Advances in Inverter Technology

Functioning as the brain of the PV system, advanced inverter solutions are now responsible for communications, monitoring, smart energy management, storage, grid interaction, safety and more.

Upcoming Tradeshow, Conference & Exhibition Summary - September - December 2016

Here is a summary of what Tradeshows, Conferences & Exhibitions to look forward to in the coming months.

Chernobyl is to become the world's largest solar power plant

ALEXANDRU MICU for ZME Science:  The Ukranian government plans to turn Chernobyl, the site of the world’s most famous nuclear meltdown, into a sprawling solar power plant — the largest in the world. Since the meltdown on April 26, 1986, no one’s been able to find any good uses for Chernobyl. A 1,600 square mile area was drenched in radiation and deemed an “exclusion zone,” so everyone was evacuated after the clean-up efforts were concluded and the plant was sealed in its ubiquitous sarcophagus. The buildings, goods, and infrastructure in the area were abandoned so fast that the city looks like time froze there 30 years ago — albeit with a Falloutesque look. Since we left, nature took over, and for the most part, is thriving in our absence (though the microbes that decompose dead organic matter seem to be having a hard time living here.) In a recent interview, however, Ukraine’s ecology minister Ostap Semerak said that the government is negotiating with two US investment firms and four Canadian energy companies to develop Chernobyl’s solar potential. The area is uniquely suited for the purpose — the land is extremely cheap, much of the required infrastructure, such as roads are already built. Even better, the power lines that served the old 4GW reactor are still useable.   Cont'd...

Transmission's Role in a Clean Energy Future

The power grid serves as the interstate highways of our electric system. A modern, flexible system for delivering electricity generation over long distances is essential to the nation's successful transition to a clean power future.

Tesla Lowers Bid, Agrees to Pay $2.6 Billion for SolarCity

Chris Martin for Bloomberg Technology:  Elon Musk’s Tesla Motors Inc. reached an agreement to buy SolarCity Corp. for $2.6 billion, about $300 million less than an initial proposal criticized as a “bailout” for the solar company in which he’s the largest shareholder. SolarCity investors will receive $25.37 a share in stock under the agreement, according to a statement Monday. Musk initially offered $26.50 to $28.50 a share in Tesla stock. Analysts have said in the past that the bid was too low and investors have questioned the wisdom of Musk combining his electric-car maker with the clean-energy company.  The deal, which allows SolarCity to solicit competing takeover offers through Sept. 14, will now go to the shareholders of the companies for approval.   Cont'd...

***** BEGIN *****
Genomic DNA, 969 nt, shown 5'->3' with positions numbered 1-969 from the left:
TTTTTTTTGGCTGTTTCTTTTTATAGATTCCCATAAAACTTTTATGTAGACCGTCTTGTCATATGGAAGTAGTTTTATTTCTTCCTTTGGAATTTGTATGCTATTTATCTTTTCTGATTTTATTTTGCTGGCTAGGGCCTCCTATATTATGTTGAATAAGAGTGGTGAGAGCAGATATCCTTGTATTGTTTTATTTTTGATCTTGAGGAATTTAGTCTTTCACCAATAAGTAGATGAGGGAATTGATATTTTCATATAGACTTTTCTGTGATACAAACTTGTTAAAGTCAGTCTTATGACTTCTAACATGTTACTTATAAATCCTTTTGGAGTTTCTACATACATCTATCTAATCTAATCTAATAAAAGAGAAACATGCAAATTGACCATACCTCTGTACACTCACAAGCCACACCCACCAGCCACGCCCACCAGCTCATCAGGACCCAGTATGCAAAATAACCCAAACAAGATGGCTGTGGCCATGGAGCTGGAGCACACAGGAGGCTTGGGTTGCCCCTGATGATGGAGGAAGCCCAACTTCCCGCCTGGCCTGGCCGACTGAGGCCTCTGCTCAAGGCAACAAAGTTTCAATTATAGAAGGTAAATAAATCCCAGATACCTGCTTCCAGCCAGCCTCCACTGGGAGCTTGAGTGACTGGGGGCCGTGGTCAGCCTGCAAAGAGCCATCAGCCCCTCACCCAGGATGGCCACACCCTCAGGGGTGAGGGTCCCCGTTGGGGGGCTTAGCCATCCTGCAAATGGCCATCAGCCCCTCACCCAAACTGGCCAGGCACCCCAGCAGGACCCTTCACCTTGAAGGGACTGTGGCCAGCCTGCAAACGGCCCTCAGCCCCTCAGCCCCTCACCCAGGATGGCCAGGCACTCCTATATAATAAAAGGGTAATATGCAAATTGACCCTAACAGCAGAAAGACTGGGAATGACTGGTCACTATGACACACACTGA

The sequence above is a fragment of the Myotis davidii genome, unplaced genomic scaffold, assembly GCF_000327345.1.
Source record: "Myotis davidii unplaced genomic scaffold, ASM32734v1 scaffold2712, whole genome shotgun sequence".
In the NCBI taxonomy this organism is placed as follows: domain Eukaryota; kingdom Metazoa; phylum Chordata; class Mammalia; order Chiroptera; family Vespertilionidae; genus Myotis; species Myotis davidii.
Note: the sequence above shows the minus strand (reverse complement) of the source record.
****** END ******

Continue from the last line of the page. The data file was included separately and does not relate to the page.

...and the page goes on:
Molten storage and thermophotovoltaics offer new solar power pathway

Georgia Institute of Technology:  New computer modeling suggests that high temperature TPV conversion -- which captures infrared radiation from very hot surfaces -- could one day rival combined-cycle turbine systems when combined with thermal storage using liquid metal at temperatures around 1,300 degrees Celsius. Advances in high-temperature components and improved system modeling, combined with the potential for conversion costs an order of magnitude lower than those of turbines, suggest that TPV could offer a pathway for efficiently storing and producing electrical power from solar thermal sources, a new study suggests. The underlying technologies of high temperature storage and thermophotovoltaic conversion could also be used to produce grid-scale batteries able to rapidly supplement other power sources by storing heat for quick conversion to electricity. The research, supported by ARPA-E, was reported July 4 in the journal Energy and Environmental Science by researchers at the Georgia Institute of Technology.   Cont'd...

Flight to the future: Solar Impulse shows we can run the world without consuming the earth

The lessons of Solar Impulse are clear: by pushing the boundaries of technology, and refusing to accept limits, technological or psychological, we can run the world without consuming the earth, and reach heights we never believed were possible.

Using Particle Accelerator Technology to Manufacture Solar Cells

This technique is projected to reduce solar panel manufacturing costs by upwards of 60% compared to industry standards, while making them 25% more efficient, and resulting in a very cost-effective source of energy.